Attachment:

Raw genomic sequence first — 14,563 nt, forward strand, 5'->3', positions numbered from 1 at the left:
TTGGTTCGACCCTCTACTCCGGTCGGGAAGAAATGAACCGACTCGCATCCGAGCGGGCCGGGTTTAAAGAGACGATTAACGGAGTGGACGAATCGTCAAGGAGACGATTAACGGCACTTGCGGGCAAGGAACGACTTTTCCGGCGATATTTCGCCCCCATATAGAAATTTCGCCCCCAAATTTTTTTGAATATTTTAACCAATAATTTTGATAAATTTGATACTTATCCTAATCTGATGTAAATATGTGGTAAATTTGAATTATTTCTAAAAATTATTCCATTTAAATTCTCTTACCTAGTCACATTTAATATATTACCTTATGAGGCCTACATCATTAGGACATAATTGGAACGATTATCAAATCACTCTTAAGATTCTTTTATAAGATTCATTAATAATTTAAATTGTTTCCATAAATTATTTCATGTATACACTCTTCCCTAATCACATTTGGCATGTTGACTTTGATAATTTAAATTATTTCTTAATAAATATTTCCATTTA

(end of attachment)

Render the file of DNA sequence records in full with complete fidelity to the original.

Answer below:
Raw genomic sequence first — 14,563 nt, forward strand, 5'->3', positions numbered from 1 at the left:
TTGGTTCGACCCTCTACTCCGGTCGGGAAGAAATGAACCGACTCGCATCCGAGCGGGCCGGGTTTAAAGAGACGATTAACGGAGTGGACGAATCGTCAAGGAGACGATTAACGGCACTTGCGGGCAAGGAACGACTTTTCCGGCGATATTTCGCCCCCATATAGAAATTTCGCCCCCAAATTTTTTTGAATATTTTAACCAATAATTTTGATAAATTTGATACTTATCCTAATCTGATGTAAATATGTGGTAAATTTGAATTATTTCTAAAAATTATTCCATTTAAATTCTCTTACCTAGTCACATTTAATATATTACCTTATGAGGCCTACATCATTAGGACATAATTGGAACGATTATCAAATCACTCTTAAGATTCTTTTATAAGATTCATTAATAATTTAAATTGTTTCCATAAATTATTTCATGTATACACTCTTCCCTAATCACATTTGGCATGTTGACTTTGATAATTTAAATTATTTCTTAATAAATATTTCCATTTA